Romeo Dance Cheetah – Magnificent Man
The nine songs on Romeo Dance Cheetah’s Magnificent Man certainly promote an unusual sense of humor and a willingness to subvert listener’s expectations to a significant degree. It’s the product of an unique songwriting point of view that mixes a little raunchiness in with straight satire without ever embracing the nastiness that personifies a cruder approach. Despite the obvious simplicity of the songwriting and the plain-spoken lyrical content, there’s an intelligence guiding even the strangest musical and lyrical moments on the album. Cheetah received a great deal of worldwide notice thanks to his appearance on the hit television show America’s Got Talent and the notoriety illustrates that there’s clearly a place at the table for this talented performer. He has his own take on things while still balancing the unique and familiar in an entertaining package. Romeo Dance Cheetah’s Magnificent Man delivers something good to listeners of all ages and sophistication levels.
There really hasn’t been a first class songwriter of this ilk to emerge in sometime, whether on the indie or mainstream scenes. The comedic elements in his songs say things in a way no one else does; a perfect example is the opening song and title cut “Magnificent Man”. This is parody all his own and draws enough blood for listeners to know he’s left his mark, but always stops short of full on savagery. Cheetah, ultimately, wants you to have a good time listening to Magnificent Man and the second song strengthens that theory. “35 Year Olds Dancin’” could really go after the subject matter in its title, but it’s a more unified effort with both lyrics and guitar coming together thanks to Cheetah’s singing. He really digs in deep with the humorous lyrics and gives them a strong percussive quality that fits well with the music. “Party Poopin’” has a huge sound thanks to its practically tribal drums and the production enhances the natural muscular strengths of the song into something mammoth. It’s another song with strong guitars as well and a Cheetah vocal that’s just as hard hitting.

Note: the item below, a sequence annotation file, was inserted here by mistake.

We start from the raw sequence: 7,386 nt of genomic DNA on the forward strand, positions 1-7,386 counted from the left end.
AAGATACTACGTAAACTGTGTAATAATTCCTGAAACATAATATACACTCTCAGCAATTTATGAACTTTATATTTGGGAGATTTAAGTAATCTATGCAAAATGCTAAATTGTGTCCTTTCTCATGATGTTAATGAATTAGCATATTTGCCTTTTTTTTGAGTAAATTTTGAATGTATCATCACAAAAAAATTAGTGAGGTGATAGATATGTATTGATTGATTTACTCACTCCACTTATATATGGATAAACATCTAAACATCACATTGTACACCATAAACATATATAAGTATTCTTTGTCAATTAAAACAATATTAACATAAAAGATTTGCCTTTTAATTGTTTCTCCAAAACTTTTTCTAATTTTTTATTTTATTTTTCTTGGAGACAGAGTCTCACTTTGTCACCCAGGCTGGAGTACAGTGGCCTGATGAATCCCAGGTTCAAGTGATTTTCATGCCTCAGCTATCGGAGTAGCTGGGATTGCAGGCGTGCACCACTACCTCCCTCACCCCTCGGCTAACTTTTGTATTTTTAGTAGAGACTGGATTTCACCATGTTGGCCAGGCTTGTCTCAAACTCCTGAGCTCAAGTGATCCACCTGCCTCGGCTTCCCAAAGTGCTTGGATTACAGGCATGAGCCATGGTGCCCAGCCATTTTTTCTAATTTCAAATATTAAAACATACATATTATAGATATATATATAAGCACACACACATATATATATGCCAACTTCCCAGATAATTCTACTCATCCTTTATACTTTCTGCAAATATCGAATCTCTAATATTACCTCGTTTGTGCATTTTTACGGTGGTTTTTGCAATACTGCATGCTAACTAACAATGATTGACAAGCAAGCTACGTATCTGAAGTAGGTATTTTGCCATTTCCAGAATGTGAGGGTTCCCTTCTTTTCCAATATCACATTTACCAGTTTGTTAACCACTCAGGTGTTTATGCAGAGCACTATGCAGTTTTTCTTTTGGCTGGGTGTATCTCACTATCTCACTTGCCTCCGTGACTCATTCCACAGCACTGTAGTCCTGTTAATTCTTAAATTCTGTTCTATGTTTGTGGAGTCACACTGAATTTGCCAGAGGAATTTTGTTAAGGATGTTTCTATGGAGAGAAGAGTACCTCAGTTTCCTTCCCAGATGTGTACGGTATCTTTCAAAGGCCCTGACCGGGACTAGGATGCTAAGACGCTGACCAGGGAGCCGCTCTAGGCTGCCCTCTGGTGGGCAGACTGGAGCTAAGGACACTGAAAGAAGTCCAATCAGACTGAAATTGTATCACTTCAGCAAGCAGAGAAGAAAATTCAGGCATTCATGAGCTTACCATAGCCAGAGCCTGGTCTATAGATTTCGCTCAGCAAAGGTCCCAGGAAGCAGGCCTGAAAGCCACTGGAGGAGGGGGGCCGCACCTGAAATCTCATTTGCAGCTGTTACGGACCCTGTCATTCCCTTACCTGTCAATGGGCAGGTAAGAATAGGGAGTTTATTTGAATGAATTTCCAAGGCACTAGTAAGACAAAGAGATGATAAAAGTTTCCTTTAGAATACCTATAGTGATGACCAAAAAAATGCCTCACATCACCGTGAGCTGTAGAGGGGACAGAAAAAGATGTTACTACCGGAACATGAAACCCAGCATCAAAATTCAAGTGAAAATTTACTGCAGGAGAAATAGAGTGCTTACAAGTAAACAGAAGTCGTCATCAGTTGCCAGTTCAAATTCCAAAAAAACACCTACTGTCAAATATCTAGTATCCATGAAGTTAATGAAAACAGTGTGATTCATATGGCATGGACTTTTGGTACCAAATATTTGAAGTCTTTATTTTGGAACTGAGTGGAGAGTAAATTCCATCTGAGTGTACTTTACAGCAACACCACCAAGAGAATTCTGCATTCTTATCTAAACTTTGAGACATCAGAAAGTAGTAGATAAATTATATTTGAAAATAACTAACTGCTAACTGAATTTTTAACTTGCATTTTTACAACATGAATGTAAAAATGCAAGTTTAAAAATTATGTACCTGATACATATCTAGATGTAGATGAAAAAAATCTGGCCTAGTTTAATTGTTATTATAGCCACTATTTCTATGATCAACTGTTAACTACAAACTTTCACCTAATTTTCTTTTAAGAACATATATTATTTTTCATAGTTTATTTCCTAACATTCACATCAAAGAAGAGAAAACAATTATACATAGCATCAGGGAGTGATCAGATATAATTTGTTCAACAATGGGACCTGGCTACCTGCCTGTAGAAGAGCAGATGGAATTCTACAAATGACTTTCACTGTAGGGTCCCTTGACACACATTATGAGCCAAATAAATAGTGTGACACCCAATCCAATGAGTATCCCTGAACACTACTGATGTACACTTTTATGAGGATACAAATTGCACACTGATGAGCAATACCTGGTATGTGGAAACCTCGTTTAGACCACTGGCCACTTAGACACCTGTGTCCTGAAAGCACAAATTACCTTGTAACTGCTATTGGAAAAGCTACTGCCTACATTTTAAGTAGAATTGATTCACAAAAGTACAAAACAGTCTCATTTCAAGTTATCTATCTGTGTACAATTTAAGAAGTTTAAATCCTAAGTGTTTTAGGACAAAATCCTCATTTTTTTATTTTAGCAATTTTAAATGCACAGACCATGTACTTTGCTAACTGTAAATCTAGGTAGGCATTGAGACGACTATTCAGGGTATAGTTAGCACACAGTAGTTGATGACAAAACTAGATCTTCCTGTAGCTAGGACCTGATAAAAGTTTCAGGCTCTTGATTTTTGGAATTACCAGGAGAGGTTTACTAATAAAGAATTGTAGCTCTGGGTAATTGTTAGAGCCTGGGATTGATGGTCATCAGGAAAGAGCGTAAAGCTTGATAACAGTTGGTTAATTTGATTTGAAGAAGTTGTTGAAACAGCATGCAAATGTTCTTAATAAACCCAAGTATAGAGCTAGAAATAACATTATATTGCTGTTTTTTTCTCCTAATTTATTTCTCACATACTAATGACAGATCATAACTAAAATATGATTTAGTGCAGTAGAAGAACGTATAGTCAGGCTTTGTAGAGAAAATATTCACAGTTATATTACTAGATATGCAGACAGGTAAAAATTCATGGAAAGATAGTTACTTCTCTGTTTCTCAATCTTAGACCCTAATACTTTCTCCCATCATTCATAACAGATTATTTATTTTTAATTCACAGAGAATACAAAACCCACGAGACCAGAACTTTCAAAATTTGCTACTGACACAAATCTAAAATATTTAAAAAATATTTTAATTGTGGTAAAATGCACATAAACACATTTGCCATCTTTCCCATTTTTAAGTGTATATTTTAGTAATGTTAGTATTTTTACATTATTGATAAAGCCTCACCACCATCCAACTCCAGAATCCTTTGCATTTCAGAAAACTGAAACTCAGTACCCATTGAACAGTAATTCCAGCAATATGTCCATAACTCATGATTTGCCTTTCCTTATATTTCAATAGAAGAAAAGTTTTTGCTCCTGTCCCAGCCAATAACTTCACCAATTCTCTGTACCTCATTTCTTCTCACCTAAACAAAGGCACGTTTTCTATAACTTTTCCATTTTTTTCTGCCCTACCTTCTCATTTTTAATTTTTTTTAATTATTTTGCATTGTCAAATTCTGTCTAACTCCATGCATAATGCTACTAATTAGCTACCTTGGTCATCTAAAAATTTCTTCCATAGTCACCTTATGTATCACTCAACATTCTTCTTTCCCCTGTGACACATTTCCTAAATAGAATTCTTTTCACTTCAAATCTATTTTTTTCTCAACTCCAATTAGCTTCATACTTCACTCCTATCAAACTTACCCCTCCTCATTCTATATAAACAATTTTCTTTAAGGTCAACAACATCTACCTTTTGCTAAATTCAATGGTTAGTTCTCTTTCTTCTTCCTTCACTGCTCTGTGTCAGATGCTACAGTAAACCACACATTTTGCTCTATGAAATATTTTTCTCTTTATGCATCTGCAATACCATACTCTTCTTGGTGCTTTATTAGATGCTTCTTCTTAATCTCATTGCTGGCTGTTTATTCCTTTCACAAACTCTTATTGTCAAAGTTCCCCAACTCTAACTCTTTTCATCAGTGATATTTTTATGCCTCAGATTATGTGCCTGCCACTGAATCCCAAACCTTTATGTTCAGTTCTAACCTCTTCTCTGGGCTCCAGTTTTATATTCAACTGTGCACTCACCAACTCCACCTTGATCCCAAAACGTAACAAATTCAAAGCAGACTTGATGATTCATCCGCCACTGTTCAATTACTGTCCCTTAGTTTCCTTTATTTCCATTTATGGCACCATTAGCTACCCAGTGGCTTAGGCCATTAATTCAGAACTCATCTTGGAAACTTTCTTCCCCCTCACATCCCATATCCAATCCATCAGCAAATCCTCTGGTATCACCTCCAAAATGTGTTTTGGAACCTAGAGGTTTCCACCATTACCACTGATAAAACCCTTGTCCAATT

“Porcupine Love” has a lot muscle as well and an even more energetic pace than we heard on the earlier “35 Year Olds Dancin”. The punkier side of Romeo Dance Cheetah’s musical character comes through on songs like this and the aforementioned earlier tune. A genuinely playful and wildly entertaining side of his music comes out on the track “Gone with the Wind” and it even comes complete with an unexpectedly bluesy edge. Another colorful side of his songwriting emerges with the song “1970’s Disco King” and he writes convincingly in this vein while still garnering some laughs from listeners. The final bizarre note on Magnificent Man comes with the decidedly strange lyrics of “Laser Beam Makeup” and his relatively straight delivery of the content makes it all the weirder. Romeo Dance Cheetah’s Magnificent Man is a real winner from beginning to end and keeps surprising you long after you feel like it has surely exhausted that capacity.